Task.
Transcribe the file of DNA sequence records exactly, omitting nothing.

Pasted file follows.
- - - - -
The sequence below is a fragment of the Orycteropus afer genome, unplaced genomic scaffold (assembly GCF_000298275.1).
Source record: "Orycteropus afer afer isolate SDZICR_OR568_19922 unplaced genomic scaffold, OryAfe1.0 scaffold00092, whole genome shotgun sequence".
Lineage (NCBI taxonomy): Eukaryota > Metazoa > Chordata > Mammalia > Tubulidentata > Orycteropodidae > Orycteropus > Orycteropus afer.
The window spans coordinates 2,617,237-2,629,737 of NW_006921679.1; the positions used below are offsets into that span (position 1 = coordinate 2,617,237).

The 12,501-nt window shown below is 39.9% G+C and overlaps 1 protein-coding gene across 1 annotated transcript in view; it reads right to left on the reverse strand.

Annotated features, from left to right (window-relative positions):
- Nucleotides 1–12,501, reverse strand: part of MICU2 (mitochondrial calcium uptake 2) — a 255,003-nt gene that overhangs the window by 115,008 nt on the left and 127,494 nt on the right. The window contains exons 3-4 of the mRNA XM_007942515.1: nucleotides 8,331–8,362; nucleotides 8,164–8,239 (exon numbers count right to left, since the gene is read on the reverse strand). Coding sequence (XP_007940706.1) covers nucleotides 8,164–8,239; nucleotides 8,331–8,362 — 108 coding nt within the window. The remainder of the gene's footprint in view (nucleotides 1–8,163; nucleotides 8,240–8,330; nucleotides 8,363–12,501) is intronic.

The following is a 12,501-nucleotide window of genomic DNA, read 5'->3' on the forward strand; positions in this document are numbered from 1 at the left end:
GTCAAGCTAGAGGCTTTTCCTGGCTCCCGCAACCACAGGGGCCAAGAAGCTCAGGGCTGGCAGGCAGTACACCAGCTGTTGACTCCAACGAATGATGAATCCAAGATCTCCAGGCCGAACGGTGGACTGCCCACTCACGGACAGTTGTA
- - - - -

The sequence below is a fragment of the Orycteropus afer genome, unplaced genomic scaffold (assembly GCF_000298275.1).
Source record: "Orycteropus afer afer isolate SDZICR_OR568_19922 unplaced genomic scaffold, OryAfe1.0 scaffold00092, whole genome shotgun sequence".
Lineage (NCBI taxonomy): Eukaryota > Metazoa > Chordata > Mammalia > Tubulidentata > Orycteropodidae > Orycteropus > Orycteropus afer.
The window spans coordinates 2,617,237-2,629,737 of NW_006921679.1; the positions used below are offsets into that span (position 1 = coordinate 2,617,237).

The 12,501-nt window shown below is 39.9% G+C and overlaps 1 protein-coding gene across 1 annotated transcript in view; it reads right to left on the reverse strand.

Annotated features, from left to right (window-relative positions):
- Nucleotides 1–12,501, reverse strand: part of MICU2 (mitochondrial calcium uptake 2) — a 255,003-nt gene that overhangs the window by 115,008 nt on the left and 127,494 nt on the right. The window contains exons 3-4 of the mRNA XM_007942515.1: nucleotides 8,331–8,362; nucleotides 8,164–8,239 (exon numbers count right to left, since the gene is read on the reverse strand). Coding sequence (XP_007940706.1) covers nucleotides 8,164–8,239; nucleotides 8,331–8,362 — 108 coding nt within the window. The remainder of the gene's footprint in view (nucleotides 1–8,163; nucleotides 8,240–8,330; nucleotides 8,363–12,501) is intronic.

The following is a 12,501-nucleotide window of genomic DNA, read 5'->3' on the forward strand; positions in this document are numbered from 1 at the left end:
GTCAAGCTAGAGGCTTTTCCTGGCTCCCGCAACCACAGGGGCCAAGAAGCTCAGGGCTGGCAGGCAGTACACCAGCTGTTGACTCCAACGAATGATGAATCCAAGATCTCCAGGCCGAACGGTGGACTGCCCACTCACGGACAGTTGTA